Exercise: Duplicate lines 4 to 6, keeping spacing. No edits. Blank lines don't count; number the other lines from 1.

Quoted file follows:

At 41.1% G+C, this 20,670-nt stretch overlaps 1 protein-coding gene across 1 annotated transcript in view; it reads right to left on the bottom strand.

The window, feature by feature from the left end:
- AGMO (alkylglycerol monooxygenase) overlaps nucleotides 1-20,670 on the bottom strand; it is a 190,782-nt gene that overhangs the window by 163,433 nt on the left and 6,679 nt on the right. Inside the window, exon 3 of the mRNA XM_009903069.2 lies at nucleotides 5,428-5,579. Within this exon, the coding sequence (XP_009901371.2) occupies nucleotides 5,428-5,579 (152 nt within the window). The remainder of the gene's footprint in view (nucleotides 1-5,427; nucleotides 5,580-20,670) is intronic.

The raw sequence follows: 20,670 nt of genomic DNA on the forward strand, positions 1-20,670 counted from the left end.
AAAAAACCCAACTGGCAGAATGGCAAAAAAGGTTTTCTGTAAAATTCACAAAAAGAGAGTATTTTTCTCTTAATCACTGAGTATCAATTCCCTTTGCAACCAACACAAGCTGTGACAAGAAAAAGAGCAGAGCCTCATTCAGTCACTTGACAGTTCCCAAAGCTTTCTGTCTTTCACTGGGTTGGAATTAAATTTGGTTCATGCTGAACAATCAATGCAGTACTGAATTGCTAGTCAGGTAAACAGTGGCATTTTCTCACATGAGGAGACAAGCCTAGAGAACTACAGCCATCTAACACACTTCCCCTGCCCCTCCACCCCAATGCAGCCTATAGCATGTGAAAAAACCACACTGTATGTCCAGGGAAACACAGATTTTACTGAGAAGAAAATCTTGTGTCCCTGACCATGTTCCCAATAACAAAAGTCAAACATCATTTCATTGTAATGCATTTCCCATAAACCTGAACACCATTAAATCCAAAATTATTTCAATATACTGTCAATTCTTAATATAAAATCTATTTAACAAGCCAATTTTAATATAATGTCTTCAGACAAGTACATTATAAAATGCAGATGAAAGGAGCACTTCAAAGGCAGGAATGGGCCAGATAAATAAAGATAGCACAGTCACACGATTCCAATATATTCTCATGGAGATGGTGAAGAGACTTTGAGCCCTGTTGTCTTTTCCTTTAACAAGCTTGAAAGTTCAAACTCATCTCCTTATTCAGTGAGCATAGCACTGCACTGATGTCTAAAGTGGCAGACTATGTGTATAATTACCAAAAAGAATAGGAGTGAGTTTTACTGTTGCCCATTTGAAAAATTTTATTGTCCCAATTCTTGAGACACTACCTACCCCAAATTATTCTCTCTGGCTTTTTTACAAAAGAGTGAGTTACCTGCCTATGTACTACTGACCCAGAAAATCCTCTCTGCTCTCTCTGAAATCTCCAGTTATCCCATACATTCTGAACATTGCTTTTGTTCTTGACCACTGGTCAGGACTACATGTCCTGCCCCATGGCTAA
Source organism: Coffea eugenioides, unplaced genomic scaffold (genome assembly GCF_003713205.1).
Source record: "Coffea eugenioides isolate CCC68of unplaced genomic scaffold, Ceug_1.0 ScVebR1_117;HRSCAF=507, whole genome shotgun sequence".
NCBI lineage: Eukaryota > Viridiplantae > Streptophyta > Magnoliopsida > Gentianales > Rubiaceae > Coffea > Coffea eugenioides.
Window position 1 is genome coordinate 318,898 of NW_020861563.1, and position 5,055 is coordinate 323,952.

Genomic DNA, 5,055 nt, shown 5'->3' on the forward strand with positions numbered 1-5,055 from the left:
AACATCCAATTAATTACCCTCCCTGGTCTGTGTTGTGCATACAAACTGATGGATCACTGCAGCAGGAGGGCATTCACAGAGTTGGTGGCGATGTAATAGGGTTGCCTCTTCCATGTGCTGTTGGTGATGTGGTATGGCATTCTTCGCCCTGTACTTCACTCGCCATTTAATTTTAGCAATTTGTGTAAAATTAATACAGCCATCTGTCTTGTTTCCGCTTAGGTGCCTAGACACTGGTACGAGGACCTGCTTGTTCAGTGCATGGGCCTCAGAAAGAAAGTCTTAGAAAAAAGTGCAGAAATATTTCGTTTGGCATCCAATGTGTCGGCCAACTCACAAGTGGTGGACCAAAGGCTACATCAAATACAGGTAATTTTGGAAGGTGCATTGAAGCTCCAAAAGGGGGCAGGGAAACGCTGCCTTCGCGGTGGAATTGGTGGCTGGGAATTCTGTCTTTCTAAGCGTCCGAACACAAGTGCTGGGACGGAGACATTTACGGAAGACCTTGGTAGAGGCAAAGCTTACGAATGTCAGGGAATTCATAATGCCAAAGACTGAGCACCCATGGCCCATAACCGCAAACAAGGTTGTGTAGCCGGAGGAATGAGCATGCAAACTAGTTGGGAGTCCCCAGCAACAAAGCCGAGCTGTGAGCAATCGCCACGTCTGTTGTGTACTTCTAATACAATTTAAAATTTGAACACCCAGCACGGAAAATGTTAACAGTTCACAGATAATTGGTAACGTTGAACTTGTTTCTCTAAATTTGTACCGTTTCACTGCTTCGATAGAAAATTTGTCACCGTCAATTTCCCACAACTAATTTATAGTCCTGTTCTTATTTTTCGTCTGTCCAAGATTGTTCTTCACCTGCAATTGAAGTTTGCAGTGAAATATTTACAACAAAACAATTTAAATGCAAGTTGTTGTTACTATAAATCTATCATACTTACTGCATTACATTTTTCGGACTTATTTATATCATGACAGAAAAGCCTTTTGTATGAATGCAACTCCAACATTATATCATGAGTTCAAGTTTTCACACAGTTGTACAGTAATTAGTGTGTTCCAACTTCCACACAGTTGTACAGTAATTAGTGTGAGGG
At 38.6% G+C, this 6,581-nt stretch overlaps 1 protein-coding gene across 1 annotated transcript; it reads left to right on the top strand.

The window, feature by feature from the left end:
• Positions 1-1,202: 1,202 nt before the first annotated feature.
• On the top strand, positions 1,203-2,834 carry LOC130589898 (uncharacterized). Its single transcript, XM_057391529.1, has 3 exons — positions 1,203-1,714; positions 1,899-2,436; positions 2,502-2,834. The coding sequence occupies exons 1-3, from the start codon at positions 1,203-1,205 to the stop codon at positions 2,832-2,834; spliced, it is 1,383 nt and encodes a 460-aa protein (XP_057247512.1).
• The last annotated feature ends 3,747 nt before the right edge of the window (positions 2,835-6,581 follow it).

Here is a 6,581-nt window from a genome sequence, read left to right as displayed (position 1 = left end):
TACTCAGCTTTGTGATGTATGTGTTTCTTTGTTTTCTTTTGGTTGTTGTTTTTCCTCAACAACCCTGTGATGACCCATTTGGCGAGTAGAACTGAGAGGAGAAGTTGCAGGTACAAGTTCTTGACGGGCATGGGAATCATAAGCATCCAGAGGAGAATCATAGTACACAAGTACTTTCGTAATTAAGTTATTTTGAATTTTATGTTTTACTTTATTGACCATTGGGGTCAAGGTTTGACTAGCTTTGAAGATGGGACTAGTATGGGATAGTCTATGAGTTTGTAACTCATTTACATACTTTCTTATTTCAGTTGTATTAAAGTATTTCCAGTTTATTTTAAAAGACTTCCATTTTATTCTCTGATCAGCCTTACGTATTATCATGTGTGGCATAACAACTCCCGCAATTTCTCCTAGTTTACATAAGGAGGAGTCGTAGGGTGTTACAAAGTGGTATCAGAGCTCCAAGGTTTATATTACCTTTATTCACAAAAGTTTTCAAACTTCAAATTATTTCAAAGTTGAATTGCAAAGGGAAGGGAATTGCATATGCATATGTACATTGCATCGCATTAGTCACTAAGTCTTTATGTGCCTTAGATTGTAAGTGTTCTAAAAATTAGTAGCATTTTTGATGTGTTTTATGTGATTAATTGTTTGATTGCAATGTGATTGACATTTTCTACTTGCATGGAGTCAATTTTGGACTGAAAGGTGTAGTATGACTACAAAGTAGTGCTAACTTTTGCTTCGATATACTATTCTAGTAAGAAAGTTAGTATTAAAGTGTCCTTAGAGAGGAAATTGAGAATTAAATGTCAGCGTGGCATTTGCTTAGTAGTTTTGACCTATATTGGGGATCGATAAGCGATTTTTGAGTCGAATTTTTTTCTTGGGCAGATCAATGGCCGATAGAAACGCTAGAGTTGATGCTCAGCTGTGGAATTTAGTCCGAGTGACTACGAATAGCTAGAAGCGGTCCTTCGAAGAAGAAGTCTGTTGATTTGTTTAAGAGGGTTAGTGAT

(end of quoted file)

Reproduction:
The raw sequence follows: 20,670 nt of genomic DNA on the forward strand, positions 1-20,670 counted from the left end.
AAAAAACCCAACTGGCAGAATGGCAAAAAAGGTTTTCTGTAAAATTCACAAAAAGAGAGTATTTTTCTCTTAATCACTGAGTATCAATTCCCTTTGCAACCAACACAAGCTGTGACAAGAAAAAGAGCAGAGCCTCATTCAGTCACTTGACAGTTCCCAAAGCTTTCTGTCTTTCACTGGGTTGGAATTAAATTTGGTTCATGCTGAACAATCAATGCAGTACTGAATTGCTAGTCAGGTAAACAGTGGCATTTTCTCACATGAGGAGACAAGCCTAGAGAACTACAGCCATCTAACACACTTCCCCTGCCCCTCCACCCCAATGCAGCCTATAGCATGTGAAAAAACCACACTGTATGTCCAGGGAAACACAGATTTTACTGAGAAGAAAATCTTGTGTCCCTGACCATGTTCCCAATAACAAAAGTCAAACATCATTTCATTGTAATGCATTTCCCATAAACCTGAACACCATTAAATCCAAAATTATTTCAATATACTGTCAATTCTTAATATAAAATCTATTTAACAAGCCAATTTTAATATAATGTCTTCAGACAAGTACATTATAAAATGCAGATGAAAGGAGCACTTCAAAGGCAGGAATGGGCCAGATAAATAAAGATAGCACAGTCACACGATTCCAATATATTCTCATGGAGATGGTGAAGAGACTTTGAGCCCTGTTGTCTTTTCCTTTAACAAGCTTGAAAGTTCAAACTCATCTCCTTATTCAGTGAGCATAGCACTGCACTGATGTCTAAAGTGGCAGACTATGTGTATAATTACCAAAAAGAATAGGAGTGAGTTTTACTGTTGCCCATTTGAAAAATTTTATTGTCCCAATTCTTGAGACACTACCTACCCCAAATTATTCTCTCTGGCTTTTTTACAAAAGAGTGAGTTACCTGCCTATGTACTACTGACCCAGAAAATCCTCTCTGCTCTCTCTGAAATCTCCAGTTATCCCATACATTCTGAACATTGCTTTTGTTCTTGACCACTGGTCAGGACTACATGTCCTGCCCCATGGCTAA
Source organism: Coffea eugenioides, unplaced genomic scaffold (genome assembly GCF_003713205.1).